I might not be much help there. I’m not sure I had any perspective on it even then. But I do think it’s reassuring that there are young guys and gals giving it a go, and I’m very happy that we could have both Moon Waves and Pinkish Black with us Saturday.

So, I’ve gotta admit: I’d never really listened much to y’all until the Spin article came out in 2009 that named you guys to their list of “The 100 Greatest Bands You’ve (Probably) Never Heard.” Then, pretty much immediately, I got backhanded by people like Robert Wilonsky and Jeffrey Liles for not knowing my shit. So there’s got to be some good that comes from honors like that, even ones that comes so late in the game, since late appreciation is still appreciation. But was that nod at all bittersweet? I imagine it kind of had to have been on some levels — like where was this love when you needed it.
I know what you mean about it possibly being bittersweet, but I honestly haven’t felt like that — at least not in a long time. It does feel good to be recognized in things like the Spin list, but I think all of us take that kind of thing fully in stride. I mean, we’ve heard it all before, like “They’re the greatest!” and “They absolutely suck!” You learn not to put much stock in either.

In 2010, not long after that article came out, you guys reunited for a show at Trees — and, at the time, 17 years after breaking up, that show was sort of billed as a final hurrah. It wasn’t, though: You played Dia de Los Toadies last year and now you’ve got this show this weekend. Why keep playing? Do you think you’ll continue to do so?
I really don’t know if we’ll do it again, but I’m pretty open to the idea. At this point, I guess every show could be our last, so I’m just enjoying the moment. Why keep playing? Well, for me, I just love playing with those guys. The rehearsals, the shows, all of it. People use the term “brother” a lot, but that’s what we are to one another. We spent a lot of our lives together growing up and doing some fairly amazing things, and I will get together with them to make some noise any chance I get. The thing that’s special about playing now is that it’s all for the love of playing the songs and being together. We’re doing it simply because we want to, and we have been given the chance to. I’m very grateful for that.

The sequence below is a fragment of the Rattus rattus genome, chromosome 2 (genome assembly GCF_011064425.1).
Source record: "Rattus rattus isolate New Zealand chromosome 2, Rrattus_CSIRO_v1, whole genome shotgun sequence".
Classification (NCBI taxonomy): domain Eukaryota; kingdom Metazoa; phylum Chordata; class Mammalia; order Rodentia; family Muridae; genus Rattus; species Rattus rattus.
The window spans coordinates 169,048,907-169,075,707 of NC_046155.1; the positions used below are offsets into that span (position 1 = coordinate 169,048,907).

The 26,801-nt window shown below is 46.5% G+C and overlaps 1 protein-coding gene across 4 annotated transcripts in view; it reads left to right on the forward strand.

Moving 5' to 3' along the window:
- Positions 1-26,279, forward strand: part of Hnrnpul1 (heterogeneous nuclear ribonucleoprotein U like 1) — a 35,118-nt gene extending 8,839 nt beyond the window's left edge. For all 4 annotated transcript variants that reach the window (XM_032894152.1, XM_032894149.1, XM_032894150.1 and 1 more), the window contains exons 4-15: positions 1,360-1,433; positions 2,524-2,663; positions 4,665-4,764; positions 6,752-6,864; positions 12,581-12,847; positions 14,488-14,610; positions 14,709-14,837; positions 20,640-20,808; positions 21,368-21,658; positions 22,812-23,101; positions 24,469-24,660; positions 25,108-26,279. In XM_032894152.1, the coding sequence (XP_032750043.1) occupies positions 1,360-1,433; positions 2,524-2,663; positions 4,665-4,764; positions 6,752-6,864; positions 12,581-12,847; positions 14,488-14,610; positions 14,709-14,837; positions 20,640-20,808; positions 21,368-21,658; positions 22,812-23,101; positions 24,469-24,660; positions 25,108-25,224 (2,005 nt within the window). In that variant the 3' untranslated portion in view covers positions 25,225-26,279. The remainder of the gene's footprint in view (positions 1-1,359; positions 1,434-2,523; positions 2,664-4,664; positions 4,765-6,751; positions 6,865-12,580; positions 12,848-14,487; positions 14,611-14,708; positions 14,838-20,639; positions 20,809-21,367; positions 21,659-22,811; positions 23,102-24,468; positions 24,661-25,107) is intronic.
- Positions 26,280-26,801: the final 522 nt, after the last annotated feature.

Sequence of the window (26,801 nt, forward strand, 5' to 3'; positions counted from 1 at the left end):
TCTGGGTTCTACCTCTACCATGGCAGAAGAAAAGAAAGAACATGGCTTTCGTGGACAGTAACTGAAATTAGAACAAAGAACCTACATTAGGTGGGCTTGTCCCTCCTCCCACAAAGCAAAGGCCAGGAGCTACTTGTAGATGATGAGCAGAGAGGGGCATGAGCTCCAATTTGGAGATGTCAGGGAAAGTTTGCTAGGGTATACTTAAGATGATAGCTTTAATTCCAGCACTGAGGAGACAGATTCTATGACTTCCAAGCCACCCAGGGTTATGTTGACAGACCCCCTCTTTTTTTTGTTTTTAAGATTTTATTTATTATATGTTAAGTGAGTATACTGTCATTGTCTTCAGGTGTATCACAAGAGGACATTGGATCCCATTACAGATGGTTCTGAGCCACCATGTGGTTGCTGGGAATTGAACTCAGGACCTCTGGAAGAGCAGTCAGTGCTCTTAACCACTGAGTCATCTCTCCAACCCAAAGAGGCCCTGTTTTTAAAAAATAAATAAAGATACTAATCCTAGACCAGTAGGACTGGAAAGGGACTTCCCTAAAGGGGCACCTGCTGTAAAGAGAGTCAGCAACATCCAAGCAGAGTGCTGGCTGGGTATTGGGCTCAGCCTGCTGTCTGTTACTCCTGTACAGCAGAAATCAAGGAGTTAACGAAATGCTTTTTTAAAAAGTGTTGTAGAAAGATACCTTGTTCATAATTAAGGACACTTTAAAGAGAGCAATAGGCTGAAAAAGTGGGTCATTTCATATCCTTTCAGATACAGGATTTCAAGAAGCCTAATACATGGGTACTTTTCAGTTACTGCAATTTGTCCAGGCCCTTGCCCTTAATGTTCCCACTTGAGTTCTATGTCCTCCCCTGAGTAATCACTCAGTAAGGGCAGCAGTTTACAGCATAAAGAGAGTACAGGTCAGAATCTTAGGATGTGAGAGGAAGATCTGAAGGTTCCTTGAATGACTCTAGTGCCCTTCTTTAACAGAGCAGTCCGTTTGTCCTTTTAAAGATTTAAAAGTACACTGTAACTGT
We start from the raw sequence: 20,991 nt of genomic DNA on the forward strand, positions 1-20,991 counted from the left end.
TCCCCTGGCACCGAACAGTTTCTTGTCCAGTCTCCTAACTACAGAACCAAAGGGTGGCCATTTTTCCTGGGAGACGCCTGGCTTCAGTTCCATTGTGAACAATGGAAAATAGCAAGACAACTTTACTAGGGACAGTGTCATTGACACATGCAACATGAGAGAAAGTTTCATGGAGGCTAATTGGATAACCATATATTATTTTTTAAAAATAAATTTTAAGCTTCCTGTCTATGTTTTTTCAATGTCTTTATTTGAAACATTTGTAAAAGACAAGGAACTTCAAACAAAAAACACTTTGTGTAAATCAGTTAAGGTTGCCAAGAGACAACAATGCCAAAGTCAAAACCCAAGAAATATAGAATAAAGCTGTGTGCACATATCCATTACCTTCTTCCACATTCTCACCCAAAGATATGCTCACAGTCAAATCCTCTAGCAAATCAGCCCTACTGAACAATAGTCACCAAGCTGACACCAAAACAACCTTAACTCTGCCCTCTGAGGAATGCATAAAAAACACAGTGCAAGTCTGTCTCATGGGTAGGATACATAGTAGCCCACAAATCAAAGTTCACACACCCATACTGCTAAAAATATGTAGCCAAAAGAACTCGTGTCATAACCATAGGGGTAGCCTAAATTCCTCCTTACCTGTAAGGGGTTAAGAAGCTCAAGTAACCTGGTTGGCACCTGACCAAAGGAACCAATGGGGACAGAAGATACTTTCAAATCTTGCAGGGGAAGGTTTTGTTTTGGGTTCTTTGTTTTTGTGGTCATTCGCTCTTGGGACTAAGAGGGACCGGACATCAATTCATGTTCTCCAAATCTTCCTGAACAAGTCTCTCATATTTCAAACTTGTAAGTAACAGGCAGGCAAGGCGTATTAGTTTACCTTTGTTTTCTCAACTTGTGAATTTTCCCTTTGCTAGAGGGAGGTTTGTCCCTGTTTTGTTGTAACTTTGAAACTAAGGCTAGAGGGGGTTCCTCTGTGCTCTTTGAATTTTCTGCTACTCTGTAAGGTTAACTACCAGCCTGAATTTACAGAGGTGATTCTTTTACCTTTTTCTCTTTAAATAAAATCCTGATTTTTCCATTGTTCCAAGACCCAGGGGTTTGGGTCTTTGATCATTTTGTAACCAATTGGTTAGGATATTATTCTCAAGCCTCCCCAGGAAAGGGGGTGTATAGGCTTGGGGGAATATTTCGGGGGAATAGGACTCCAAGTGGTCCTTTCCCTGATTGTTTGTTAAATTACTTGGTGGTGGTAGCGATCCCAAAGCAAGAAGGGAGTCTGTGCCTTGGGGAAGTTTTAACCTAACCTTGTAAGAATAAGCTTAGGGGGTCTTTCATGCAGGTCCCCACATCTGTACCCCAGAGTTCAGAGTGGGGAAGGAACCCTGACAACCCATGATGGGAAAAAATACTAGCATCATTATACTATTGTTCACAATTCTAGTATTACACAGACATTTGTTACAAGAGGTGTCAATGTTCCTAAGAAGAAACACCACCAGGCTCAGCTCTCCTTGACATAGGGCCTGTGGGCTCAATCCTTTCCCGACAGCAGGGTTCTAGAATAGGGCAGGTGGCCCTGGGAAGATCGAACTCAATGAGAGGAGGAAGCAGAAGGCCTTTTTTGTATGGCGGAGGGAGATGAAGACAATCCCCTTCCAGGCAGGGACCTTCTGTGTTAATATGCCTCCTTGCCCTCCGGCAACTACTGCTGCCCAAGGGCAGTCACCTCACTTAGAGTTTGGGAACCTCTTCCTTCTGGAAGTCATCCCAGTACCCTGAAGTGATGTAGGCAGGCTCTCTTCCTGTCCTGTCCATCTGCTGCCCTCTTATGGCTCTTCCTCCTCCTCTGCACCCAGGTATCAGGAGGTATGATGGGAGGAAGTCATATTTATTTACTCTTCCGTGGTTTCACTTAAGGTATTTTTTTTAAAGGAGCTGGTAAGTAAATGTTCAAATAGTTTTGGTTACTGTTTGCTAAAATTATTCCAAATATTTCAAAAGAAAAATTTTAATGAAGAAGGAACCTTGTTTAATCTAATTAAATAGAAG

At the 2010 reunion, you released a collection of rarities and demos. Any chance there’s new music on the way?
I hope so. I had a song I was working on recently and I thought, “Man, I’d much rather hear Andy [Thompson] sing this than me,” and Ricky [Pearson] and Ian [Beach] are the best, so that would be exciting. Dang, you’ve got me really thinking about that now!

I really do enjoy y’all’s music, but I just wasn’t able to make the last few shows, and I imagine there are others like me who are curious in advance of this next show what you guys sounds like now. So, please, even if it’s a lie, just tell me you guys still play loudly and that you’ve still got your fastball.
Thanks, Pete. And no need to lie: We are every bit as loud as ever, and the fastball is about the only pitch we know. So…

The Buck Pets perform with Pinkish Black and Moon Waves at the Kessler Theater on Saturday, January 30. Get tickets and more information here.